Recently came across a basic, but concise and accurate, Business Insider article, The 5 Biggest Challenges Businesses Face When They Expand To China.
Here are the five:
1. Red Tape. The article notes how “everything from opening a bank account, to registering your company, to gaining product approval, can drag on for months” and how much of what is handled electronically in the West requires “paperwork which needs to be filled in and stamped by hand.” You should expect your employees to have to spend way more time on this sort of thing than you expected.
2. Communications. Expect cultural misunderstandings and realize that though many in China speak English, “it is uncommon to find someone who understands the subtleties of the language and possesses a strong enough understanding of both Chinese and western culture to navigate delicate business negotiations.”
3. Human Resources. Western companies typically have flexible lines of authority, which often runs up against Chinese workers accustomed to a “hierarchical structure” where each person has a “clearly defined role.” These differences can lead to tensions between Western managers “used to employees who take their own initiative and Chinese staff who have been trained from a young age to always follow instructions from the top.” Goh and Sullivan propose the following as a solution:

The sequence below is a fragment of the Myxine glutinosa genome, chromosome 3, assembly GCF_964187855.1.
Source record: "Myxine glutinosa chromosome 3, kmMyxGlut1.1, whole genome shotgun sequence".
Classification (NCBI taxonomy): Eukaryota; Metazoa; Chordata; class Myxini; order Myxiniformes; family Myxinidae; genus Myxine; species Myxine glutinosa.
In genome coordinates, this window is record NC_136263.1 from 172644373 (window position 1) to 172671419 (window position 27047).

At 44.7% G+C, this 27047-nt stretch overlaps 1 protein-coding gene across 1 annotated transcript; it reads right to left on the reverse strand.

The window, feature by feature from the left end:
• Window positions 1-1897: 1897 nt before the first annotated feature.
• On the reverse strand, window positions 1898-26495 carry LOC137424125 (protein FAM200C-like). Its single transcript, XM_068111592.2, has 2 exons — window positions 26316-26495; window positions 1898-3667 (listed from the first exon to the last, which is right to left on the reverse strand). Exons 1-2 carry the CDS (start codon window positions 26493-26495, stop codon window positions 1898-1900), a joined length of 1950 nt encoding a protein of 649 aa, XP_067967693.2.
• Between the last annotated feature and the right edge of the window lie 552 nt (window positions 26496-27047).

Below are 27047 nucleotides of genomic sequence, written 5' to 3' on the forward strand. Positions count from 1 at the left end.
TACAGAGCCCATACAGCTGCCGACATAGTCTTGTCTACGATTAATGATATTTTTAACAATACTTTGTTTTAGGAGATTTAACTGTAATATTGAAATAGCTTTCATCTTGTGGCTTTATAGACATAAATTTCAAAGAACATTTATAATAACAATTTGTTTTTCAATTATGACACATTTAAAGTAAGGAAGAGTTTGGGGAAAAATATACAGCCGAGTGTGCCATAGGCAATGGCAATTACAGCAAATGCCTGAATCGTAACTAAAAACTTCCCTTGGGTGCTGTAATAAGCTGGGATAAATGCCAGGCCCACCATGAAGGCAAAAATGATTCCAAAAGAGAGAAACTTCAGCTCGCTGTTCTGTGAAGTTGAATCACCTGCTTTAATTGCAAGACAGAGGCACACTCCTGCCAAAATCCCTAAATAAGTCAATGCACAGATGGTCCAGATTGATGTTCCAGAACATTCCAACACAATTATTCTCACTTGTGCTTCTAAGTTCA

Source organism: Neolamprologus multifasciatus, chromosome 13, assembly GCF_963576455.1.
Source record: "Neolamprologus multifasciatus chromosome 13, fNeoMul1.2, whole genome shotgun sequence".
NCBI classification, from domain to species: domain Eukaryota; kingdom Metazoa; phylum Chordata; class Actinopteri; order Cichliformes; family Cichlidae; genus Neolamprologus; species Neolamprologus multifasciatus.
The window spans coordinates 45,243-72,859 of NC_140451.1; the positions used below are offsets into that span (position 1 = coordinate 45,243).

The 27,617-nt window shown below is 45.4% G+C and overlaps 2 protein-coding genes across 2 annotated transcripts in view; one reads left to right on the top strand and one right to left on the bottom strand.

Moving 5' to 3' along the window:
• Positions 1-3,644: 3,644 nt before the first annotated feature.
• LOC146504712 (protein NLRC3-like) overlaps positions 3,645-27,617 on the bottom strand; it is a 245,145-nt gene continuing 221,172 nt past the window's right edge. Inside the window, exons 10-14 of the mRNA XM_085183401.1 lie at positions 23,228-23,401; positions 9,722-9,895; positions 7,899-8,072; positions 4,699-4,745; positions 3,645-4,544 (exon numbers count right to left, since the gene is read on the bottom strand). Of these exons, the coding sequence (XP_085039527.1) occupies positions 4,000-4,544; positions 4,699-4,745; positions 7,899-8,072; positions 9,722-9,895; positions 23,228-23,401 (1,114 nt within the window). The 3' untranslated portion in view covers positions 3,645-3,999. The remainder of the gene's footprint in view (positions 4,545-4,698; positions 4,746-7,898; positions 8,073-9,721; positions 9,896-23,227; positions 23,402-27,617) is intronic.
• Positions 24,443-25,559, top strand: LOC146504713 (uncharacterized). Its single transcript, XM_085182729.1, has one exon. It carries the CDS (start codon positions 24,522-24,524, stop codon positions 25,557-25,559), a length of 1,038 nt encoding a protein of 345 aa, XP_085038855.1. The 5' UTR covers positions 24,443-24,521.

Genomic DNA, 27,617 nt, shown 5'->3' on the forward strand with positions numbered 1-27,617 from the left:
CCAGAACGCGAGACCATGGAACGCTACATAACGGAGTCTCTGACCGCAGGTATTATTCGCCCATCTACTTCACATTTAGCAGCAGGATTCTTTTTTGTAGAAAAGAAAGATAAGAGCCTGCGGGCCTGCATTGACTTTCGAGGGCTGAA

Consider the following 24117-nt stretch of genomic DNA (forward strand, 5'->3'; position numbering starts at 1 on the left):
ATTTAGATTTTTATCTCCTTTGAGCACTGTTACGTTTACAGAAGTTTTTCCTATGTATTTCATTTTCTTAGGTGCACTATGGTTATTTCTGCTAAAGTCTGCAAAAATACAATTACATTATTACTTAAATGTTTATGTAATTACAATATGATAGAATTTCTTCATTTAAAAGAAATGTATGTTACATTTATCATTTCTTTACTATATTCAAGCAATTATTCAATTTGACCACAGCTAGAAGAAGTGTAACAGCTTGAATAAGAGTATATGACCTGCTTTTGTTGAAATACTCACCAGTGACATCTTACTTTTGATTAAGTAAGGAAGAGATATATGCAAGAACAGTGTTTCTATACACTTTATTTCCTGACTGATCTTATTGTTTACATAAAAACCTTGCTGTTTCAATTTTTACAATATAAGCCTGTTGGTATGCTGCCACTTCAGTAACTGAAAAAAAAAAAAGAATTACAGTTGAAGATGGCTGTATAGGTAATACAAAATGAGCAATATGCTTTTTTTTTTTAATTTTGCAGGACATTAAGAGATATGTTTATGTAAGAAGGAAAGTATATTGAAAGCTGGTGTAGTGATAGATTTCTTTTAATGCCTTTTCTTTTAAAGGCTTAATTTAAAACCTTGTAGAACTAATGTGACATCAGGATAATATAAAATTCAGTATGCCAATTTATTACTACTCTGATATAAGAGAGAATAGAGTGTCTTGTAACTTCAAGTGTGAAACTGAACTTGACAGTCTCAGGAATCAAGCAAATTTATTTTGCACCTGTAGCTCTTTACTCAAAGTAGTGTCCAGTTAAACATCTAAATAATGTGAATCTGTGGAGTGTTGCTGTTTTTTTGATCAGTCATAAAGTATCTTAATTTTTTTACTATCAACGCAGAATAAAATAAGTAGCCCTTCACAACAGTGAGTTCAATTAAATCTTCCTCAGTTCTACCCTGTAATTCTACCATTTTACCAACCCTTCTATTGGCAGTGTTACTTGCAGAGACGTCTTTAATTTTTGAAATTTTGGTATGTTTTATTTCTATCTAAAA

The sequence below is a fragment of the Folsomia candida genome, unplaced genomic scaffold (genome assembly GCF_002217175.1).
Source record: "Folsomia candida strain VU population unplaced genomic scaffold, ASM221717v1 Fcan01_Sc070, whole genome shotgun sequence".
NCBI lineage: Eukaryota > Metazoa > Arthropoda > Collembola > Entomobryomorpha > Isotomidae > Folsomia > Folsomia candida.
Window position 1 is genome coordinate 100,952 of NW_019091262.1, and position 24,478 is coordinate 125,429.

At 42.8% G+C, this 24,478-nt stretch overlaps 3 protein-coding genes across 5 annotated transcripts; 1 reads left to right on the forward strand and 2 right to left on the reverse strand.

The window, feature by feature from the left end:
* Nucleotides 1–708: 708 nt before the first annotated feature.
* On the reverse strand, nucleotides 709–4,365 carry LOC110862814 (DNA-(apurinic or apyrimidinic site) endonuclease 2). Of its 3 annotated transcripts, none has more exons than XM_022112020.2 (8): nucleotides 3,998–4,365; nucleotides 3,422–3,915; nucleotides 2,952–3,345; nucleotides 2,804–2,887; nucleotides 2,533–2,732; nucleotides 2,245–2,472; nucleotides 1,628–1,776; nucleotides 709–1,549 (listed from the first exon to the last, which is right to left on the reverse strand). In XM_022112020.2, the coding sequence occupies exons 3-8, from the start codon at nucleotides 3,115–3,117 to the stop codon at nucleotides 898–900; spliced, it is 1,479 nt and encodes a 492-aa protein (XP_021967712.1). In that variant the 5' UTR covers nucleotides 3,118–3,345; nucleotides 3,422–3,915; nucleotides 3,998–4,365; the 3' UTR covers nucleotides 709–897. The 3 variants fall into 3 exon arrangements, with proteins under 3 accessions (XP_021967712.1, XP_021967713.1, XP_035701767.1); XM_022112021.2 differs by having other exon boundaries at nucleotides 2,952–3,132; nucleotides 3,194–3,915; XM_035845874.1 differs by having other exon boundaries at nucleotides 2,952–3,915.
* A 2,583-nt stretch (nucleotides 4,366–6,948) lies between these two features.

It will be important for your company to have a clear set of procedures regarding incentives for outstanding work and punitive measures for substandard performance. In addition, regardless of the size of the company, you should divide employees into small teams which each have a clear leader who oversees the group and reports directly to his or her superior. To best motivate your Chinese employees, it will be necessary to closely monitor their work while also encouraging them to be creative and take risks.
4. Business Culture. You cannot simply import your business model into China. “You will need to be flexible and adjust to a country that practices business according to ‘Chinese characteristics’.”
5. Relationships. “The importance of building strong relationships in business is not a novel concept for western businesses,” but the need “to spend time getting to know your Chinese counterparts outside the boardroom” is of much greater importance in China than in the West.
It “is important to spend time cultivating relationships with counterpart businesses, government agencies, and trade organizations.”
What do you think? Any additions?